So I decide to simplify. First I get clear on what my values are and how I want to experience my life. Then I look at all aspects and inclusions of my life: career, relationships, social life, material needs, learning opportunities and me-time. These are all held accountable to one simple question. Does this serve me? It is a simple qualifier that determines whether this activity, person or experience is bringing me closer to my vision for myself or not. Then I take a deep breath and do what I know I have to do.

Life becomes simpler and I become more present within it. My experiences become more meaningful and I feel somehow lighter. But decisions and choices come along everyday and I still find it challenging. Particularly when one opportunity will serve my vision for myself, but I don’t feel the timing or the circumstances are quite right. I pass it up feeling sick to my stomach, tortured with the question of, ‘Am I copping out or making a conscious choice?’ Is this just finding a way of rationalising the low road because the high road is too hard?

But in making my choice, I know I have actually taken a high road, one of the many available. My rational mind can convince me of anything so it is not a trustworthy source of information in this situation. I know I have made the right choice because I feel lighter, I feel inspired and I feel free. I know that while the other paths and choices will not be mine at this time, the one that I experience is right for me now because it feels good. So simple. No regrets.

What makes up your experience of your life? Is it serving you? What regrets do you wish to avoid? Check out this awesome blog post by Bronnie Ware on the top five deathbed regrets:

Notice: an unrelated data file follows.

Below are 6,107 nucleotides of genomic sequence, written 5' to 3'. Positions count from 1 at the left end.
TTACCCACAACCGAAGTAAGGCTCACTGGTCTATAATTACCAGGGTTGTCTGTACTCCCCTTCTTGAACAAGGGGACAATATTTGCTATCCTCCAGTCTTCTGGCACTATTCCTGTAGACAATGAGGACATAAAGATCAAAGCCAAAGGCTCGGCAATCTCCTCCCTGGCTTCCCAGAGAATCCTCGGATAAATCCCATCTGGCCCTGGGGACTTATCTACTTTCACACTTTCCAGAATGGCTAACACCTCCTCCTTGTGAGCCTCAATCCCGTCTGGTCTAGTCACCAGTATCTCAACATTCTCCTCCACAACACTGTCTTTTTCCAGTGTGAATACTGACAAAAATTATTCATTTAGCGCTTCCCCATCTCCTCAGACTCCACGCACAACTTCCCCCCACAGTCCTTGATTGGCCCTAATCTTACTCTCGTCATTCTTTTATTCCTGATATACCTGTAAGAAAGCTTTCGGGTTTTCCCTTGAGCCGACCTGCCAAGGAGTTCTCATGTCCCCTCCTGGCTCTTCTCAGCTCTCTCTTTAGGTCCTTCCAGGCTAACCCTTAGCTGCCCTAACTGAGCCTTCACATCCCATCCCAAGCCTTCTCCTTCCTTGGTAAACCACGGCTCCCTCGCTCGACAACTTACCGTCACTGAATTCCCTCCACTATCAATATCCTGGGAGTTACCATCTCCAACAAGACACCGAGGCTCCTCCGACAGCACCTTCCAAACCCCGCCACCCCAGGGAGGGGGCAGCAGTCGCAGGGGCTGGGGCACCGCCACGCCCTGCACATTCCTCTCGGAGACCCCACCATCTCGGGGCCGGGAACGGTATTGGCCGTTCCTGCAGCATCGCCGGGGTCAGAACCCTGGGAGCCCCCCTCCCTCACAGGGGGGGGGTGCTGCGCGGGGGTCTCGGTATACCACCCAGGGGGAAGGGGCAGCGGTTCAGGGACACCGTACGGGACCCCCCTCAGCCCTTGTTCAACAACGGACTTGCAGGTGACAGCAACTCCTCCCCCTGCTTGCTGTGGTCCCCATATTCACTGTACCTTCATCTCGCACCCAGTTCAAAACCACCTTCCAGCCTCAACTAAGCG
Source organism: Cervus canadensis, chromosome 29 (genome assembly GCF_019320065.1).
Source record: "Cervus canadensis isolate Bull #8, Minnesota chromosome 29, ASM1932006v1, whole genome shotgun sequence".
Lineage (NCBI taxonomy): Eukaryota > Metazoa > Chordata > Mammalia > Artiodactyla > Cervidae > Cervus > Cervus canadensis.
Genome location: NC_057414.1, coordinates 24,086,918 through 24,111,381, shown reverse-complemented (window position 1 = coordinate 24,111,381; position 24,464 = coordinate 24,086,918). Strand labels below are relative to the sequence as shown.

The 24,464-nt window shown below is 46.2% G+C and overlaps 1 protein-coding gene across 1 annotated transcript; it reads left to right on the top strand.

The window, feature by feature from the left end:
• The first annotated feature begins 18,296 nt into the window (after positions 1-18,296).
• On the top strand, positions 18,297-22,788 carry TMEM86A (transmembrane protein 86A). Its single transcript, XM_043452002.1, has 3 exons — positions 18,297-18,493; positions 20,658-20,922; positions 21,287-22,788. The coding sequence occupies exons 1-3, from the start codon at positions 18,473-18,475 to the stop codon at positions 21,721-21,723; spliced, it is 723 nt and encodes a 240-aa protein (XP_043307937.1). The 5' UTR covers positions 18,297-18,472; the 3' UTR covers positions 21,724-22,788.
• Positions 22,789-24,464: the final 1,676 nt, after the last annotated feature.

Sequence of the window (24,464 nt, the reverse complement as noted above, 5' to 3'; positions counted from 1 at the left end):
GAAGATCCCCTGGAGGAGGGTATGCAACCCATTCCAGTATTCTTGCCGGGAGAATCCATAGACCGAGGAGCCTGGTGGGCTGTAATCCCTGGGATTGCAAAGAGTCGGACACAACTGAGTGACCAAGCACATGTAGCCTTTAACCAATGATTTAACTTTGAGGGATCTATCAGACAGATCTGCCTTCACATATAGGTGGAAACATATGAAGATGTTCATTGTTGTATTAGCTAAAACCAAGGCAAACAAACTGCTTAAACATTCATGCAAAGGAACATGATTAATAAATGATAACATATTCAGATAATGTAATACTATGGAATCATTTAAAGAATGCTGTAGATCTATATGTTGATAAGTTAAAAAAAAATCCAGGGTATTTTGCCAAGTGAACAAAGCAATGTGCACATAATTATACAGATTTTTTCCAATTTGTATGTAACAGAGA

Regrets of the Dying

I choose to have none of these as my own.


My Divine Resolution 30 December 2011

Genre: Poetry


My Divine Resolution

I am love
I make choices and decisions from love, not fear
I honour myself
I honour all others
I love and accept all that I am
I give others the freedom to be all that they are
I do not impose myself, my needs or my expectations on others
Nor do I allow others to impose theirs upon me
I do not assume ownership of any other being
And I do not allow any other to possess any part of me
I commune peacefully and joyfully with all around me
I give love freely and without condition
I receive love openly and with gratitude
I listen, I learn and I grow
I know that at all times all is well
I live my truth
I know that I am a spiritual being having a human experience
I am a soul
I am one with God.

Please feel free to download this decorated and printable version for your own use:

Click here to open: My Divine Resolution


The Measure of Success 29 November 2011

Filed under: Conscious Choices,Writing Life — Rachael @ 8:51 pm
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I was interviewed today by a career coach and good friend exploring the notion of doing what you love. In particular, the transitional period of change required to align your daily work to your idea of the life you want to lead. Apparently I may have ideas to share that might be useful for others wanting to make changes in their own life. I was careful to point out that whilst I had certainly had changed my career path, it had not yet resulted in any great successes. Or had it?

Maybe my idea of success is what needs to change, before negotiating any personal change. Perhaps that is the first step. What does success look like. For me, it is certainly not a stable and predictable job, or one of high status or power. It is not the acquisition of unlimited money. And it is not the commitment to excel within a single career path. All these things are outcomes based, and often by the time the outcome is achieved, the desire for it has shifted.

As I move along any career path my idea of what I love to do will change, with both my growing experience and opportunities that arise, so to lock into any one outcome is self limiting at best. This static outcome will prevent me from assessing pathways and new directions against what is is I really want to be doing with my life. Instead, what I prefer to focus on is a vision for what I want to be doing, in the knowledge that the vision will grow and shift as I do.